Mongolia is a landlocked country squashed in between two giants, China and Russia and is among the fastest growing economy in the world. With the presence of huge mineral resources such as Gold, Coal, Copper, Molybdenum, Tin, Tungsten and Uranium Mongolia has successfully attracted a significant amount of foreign investments. Some of the deposits of Coal and Gold have been recently discovered and are just beginning to get into early phases of production. After the discovery of these minerals, the Mongolian economy has been compounding at almost 20% in real terms for the past few years. In 2011, the GDP of Mongolia grew by 17.3 percent and is expected to grow more than 25 percent in 2012, with Oyu Tolgoi gold mine starting production.
One of the most important sectors in mining has been Gold mining and exploration. Some of the biggest reserves of gold have been found in Mongolia and have a huge impact on the national economy. There are over 75 major gold mines in the country. The oldest gold mine in this country was the Boroo Gold Mine which was operated by Centerra Gold and had a 100% equity interest in it. It was the first significant foreign investment for industrial development in Mongolia since 1979. From March 2004 through to December 2011, the Boroo mine has produced approximately 1.5 million ounces of gold and reported net earnings of $136.6 million for the year 2011. The Boroo operation continues to mill lower grade stockpiled ore while the company waits for the final approvals for another Gold mining project called the Gatsuurt project.
Another major discovery in Mongolia was the Oyu Tolgoi Gold mine which is the largest undeveloped porphyry-copper-gold resource in the world. Oyu Tolgoi has an estimated mine life of 40 years and is estimated in excess of $200 billion. It is also the largest development project and foreign investment in the history of the country and upon completion to account for more than 30% of the country's gross domestic product. The mine is set to produce more than 1.2 billion pounds of copper, 650,000 ounces of gold and 3 million ounces of silver each year with commercial production starting in the first half of 2013.
Oyu Tolgoi is a Joint venture between Ivanhoe Mines which owns 66% and the Mongolian government which owns 34%. Ivanhoe has already spent over $5 billion on Oyu Tolgoi with final overall costs estimated at as much as $13 billion. Looking at the future prospects in Mongolia, Rio Tinto through its subsidiary Rio Tinto International Holdings Ltd, invested approximately $ 4 billion between October 2006 and September 2011 to acquire approximately 49% of Ivanhoe Mines. Singapore's sovereign wealth fund Temasek Holdings has also taken up a 5.5% stake in Canada's Ivanhoe Mines valued at roughly $420 million. The proceeds of the offer will be used for the completion Ivanhoe's Oyu Tolgoi copper-gold mine.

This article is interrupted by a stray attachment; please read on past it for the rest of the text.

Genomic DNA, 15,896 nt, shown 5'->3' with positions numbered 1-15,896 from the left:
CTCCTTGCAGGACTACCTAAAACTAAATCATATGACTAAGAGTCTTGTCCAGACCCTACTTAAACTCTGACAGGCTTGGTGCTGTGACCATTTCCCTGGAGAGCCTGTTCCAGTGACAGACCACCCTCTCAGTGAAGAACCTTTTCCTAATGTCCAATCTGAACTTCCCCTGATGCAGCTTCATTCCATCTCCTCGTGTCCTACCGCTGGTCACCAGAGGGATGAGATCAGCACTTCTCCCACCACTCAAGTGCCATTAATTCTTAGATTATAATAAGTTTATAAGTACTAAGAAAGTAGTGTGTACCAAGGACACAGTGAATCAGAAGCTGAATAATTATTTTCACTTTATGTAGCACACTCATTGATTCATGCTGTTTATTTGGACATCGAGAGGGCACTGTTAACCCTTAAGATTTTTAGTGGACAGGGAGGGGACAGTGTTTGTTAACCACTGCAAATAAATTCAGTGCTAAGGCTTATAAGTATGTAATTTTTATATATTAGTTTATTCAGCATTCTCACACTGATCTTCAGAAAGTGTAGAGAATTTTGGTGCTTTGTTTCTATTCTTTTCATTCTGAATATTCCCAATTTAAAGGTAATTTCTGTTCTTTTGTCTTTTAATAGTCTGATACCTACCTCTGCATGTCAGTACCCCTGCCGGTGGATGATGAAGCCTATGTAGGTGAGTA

Mongolia's mining sector is dominated by Ivanhoe Mines and state-owned players such as Erdenes MGL and Erdenet. Small companies such as Centerra Gold and Erdene Resource Development also have a stake in the country and have substantial exploration projects.
Although the Mongolian government has always encouraged foreign investment. The government rescinded the 68% windfall tax in early 2011, which had been a significant impediment to foreign investment into the country. The repeal of the tax led to a wave of investment including the completion of the Oyu Tolgoi agreement. But over the past few months there has been growing voices of dissent on the over-exploitation of natural resources and hardly any benefit reaching the native people as almost 40% of the total population of 3 million is still very poor, despite having such rich resources.
Mongolia is rich in copper, coal and gold, and it's in the midst of a mineral boom. This marks a profound change for a country where two out of every five people make their living herding livestock. Mongolia is expected to be one of the key global mining stories for the next 20 years. With the increase in global prices of metals like gold and silver, the value of these mines will increase exponentially. Thus one can conclude that Mongolia is an investment destination is too good to be overlooked.
(Source: Insight Alpha)